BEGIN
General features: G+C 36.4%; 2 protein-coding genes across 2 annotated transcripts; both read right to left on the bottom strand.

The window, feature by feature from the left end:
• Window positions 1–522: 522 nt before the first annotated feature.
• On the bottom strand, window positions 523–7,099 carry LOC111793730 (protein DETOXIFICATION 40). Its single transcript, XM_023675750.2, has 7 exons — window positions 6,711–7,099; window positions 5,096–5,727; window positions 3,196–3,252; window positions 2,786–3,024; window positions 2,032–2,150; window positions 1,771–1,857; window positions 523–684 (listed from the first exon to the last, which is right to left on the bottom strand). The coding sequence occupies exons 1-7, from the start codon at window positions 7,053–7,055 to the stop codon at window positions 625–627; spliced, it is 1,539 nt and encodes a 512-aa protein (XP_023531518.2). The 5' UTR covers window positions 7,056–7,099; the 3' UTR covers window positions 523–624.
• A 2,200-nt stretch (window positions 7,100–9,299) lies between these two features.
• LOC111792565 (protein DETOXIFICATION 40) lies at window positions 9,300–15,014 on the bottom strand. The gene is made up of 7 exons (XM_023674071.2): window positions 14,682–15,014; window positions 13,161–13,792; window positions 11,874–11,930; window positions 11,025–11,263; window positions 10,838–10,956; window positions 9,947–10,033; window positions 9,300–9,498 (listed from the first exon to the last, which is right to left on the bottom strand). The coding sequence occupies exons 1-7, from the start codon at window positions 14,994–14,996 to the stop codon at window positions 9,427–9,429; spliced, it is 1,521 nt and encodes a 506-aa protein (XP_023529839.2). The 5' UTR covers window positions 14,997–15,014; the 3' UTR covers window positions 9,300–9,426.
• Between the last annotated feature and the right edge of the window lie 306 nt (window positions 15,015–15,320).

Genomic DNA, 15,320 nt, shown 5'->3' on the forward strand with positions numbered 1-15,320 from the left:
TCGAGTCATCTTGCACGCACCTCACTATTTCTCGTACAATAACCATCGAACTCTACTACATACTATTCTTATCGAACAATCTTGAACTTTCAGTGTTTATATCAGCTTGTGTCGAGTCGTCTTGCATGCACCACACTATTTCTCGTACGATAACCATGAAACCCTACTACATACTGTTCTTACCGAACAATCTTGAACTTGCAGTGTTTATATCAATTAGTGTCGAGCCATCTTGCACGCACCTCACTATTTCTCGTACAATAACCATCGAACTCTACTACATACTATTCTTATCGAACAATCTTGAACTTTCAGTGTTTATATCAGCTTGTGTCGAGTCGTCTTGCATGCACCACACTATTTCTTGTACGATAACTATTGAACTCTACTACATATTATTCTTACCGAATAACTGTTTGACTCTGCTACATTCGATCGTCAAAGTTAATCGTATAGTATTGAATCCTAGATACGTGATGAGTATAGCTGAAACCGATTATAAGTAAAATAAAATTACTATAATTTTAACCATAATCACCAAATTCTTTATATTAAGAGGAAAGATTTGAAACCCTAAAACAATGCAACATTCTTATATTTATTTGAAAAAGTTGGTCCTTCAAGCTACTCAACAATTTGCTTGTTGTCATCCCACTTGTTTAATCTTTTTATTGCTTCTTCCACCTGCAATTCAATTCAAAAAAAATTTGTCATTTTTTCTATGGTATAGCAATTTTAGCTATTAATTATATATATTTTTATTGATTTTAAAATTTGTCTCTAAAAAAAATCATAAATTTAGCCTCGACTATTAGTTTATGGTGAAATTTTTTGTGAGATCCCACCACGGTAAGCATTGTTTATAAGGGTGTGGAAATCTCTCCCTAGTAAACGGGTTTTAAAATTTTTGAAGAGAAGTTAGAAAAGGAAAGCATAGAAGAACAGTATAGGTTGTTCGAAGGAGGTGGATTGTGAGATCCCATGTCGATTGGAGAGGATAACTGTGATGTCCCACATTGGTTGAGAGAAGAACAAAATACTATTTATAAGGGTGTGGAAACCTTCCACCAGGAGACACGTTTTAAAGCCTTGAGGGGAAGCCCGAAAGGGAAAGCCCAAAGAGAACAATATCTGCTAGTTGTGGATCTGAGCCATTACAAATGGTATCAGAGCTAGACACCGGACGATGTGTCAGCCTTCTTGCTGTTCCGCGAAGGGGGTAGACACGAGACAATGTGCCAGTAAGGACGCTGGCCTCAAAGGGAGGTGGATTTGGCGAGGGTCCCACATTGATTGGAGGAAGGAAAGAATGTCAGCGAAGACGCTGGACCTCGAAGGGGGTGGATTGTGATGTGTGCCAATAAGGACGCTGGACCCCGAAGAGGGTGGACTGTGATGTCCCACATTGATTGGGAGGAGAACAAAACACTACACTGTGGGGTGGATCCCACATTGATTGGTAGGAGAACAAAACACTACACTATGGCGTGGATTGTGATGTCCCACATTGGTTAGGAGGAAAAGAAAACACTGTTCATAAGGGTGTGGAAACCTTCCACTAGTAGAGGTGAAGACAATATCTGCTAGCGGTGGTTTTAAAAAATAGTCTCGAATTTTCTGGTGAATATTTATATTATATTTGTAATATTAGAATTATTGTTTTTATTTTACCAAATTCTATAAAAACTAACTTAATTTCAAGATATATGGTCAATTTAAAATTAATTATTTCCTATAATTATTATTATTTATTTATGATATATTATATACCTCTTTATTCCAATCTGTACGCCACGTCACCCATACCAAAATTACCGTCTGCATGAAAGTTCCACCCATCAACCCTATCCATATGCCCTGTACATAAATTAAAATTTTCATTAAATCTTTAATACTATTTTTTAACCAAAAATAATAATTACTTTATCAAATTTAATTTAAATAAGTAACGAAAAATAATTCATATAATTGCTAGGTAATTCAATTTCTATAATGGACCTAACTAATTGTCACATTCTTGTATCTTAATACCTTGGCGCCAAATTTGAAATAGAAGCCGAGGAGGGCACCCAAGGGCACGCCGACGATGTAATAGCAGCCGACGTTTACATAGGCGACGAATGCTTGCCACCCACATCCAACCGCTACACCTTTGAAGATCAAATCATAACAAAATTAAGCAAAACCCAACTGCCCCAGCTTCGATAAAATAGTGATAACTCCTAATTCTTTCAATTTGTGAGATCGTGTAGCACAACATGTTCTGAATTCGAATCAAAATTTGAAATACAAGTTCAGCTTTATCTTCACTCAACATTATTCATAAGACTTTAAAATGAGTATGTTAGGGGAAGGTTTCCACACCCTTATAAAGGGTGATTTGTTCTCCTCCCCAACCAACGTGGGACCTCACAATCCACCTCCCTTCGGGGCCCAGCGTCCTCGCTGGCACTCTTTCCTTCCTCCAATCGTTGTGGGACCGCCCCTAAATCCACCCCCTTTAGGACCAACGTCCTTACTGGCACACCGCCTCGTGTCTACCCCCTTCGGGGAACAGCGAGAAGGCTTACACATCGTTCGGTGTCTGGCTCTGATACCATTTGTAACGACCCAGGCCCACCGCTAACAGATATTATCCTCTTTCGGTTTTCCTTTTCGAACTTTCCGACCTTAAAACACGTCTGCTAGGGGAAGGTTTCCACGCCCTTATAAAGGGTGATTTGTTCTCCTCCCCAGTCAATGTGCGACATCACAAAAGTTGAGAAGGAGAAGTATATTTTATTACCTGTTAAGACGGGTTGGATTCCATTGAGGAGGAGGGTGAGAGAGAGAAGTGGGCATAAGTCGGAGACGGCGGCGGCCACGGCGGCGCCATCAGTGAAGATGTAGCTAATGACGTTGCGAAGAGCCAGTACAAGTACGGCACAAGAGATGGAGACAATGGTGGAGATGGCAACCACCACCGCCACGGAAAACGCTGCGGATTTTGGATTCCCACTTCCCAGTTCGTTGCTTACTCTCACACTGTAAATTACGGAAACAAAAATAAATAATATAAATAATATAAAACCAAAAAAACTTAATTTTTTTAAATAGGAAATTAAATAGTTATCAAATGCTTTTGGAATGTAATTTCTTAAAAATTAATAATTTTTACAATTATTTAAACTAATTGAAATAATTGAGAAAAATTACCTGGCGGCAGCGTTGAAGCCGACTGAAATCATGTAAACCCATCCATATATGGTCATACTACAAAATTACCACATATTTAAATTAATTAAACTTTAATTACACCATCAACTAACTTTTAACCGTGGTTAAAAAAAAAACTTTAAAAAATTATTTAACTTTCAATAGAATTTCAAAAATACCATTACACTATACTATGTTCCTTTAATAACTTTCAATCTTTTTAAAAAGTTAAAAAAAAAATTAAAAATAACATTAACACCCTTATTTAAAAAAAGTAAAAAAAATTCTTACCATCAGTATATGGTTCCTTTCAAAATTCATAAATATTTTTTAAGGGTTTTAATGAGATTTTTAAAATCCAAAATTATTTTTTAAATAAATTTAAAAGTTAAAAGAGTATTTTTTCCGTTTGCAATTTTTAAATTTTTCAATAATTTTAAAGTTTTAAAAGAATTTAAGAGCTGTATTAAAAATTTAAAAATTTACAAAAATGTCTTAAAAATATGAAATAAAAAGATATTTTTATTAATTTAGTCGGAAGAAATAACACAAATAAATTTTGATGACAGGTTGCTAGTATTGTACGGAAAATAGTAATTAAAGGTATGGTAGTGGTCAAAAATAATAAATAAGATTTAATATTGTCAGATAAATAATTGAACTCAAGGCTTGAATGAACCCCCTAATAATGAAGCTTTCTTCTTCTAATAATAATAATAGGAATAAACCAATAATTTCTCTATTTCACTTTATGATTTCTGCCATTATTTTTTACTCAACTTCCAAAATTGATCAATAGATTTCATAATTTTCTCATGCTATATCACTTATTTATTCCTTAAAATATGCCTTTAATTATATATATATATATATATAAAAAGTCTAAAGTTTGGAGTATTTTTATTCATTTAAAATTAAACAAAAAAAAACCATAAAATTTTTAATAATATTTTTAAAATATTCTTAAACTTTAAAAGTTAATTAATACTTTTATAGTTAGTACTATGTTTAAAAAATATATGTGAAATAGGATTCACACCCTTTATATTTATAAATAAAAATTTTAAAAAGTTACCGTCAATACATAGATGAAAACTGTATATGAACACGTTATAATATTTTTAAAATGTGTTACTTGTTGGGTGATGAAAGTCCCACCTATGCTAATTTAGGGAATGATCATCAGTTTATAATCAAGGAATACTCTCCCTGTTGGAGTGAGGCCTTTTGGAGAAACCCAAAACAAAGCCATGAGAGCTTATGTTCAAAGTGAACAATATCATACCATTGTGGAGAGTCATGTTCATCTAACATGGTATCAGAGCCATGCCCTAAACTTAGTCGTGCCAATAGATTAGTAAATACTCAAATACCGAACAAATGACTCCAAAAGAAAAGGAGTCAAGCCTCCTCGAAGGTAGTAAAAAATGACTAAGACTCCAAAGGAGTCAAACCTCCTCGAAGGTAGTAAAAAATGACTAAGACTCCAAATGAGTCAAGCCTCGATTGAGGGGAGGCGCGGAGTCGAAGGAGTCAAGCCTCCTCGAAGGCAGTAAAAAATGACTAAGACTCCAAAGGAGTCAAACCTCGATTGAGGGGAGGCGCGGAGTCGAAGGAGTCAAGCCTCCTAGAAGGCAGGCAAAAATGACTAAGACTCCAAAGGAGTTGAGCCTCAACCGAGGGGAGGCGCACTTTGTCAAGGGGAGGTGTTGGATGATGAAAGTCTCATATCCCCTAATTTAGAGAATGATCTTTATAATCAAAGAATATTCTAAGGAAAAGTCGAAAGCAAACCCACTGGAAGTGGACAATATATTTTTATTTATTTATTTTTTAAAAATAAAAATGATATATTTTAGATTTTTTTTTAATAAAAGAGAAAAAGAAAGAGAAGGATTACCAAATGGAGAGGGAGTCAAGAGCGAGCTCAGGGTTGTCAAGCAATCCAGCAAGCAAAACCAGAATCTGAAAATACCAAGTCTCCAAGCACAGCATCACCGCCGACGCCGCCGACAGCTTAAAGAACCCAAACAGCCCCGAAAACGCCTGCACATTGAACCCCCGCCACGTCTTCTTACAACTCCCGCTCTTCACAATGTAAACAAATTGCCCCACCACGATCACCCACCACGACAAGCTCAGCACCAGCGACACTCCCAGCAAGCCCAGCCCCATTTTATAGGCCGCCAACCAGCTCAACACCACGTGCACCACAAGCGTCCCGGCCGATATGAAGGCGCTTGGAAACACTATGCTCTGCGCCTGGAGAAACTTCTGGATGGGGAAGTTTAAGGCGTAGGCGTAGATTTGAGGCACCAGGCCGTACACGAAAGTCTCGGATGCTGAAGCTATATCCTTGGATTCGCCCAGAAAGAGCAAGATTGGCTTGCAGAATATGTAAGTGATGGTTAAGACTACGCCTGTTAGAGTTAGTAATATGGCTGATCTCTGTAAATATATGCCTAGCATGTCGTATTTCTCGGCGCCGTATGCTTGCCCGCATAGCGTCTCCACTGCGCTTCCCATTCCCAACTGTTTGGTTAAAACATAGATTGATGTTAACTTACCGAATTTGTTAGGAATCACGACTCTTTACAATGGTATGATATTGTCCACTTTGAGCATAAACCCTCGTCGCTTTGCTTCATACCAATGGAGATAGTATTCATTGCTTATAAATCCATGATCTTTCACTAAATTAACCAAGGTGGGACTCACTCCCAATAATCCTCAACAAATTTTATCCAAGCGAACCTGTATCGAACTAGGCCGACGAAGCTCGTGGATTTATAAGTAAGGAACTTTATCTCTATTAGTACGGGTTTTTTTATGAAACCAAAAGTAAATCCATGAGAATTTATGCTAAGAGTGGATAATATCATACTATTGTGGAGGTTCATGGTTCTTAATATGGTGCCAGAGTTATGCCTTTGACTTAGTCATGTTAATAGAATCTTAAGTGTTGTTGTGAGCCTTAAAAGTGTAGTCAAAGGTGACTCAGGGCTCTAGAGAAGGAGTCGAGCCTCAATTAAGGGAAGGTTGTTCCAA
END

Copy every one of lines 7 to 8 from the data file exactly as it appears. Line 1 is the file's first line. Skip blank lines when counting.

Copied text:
• Between the last annotated feature and the right edge of the window lie 306 nt (window positions 15,015–15,320).

Genomic DNA, 15,320 nt, shown 5'->3' on the forward strand with positions numbered 1-15,320 from the left: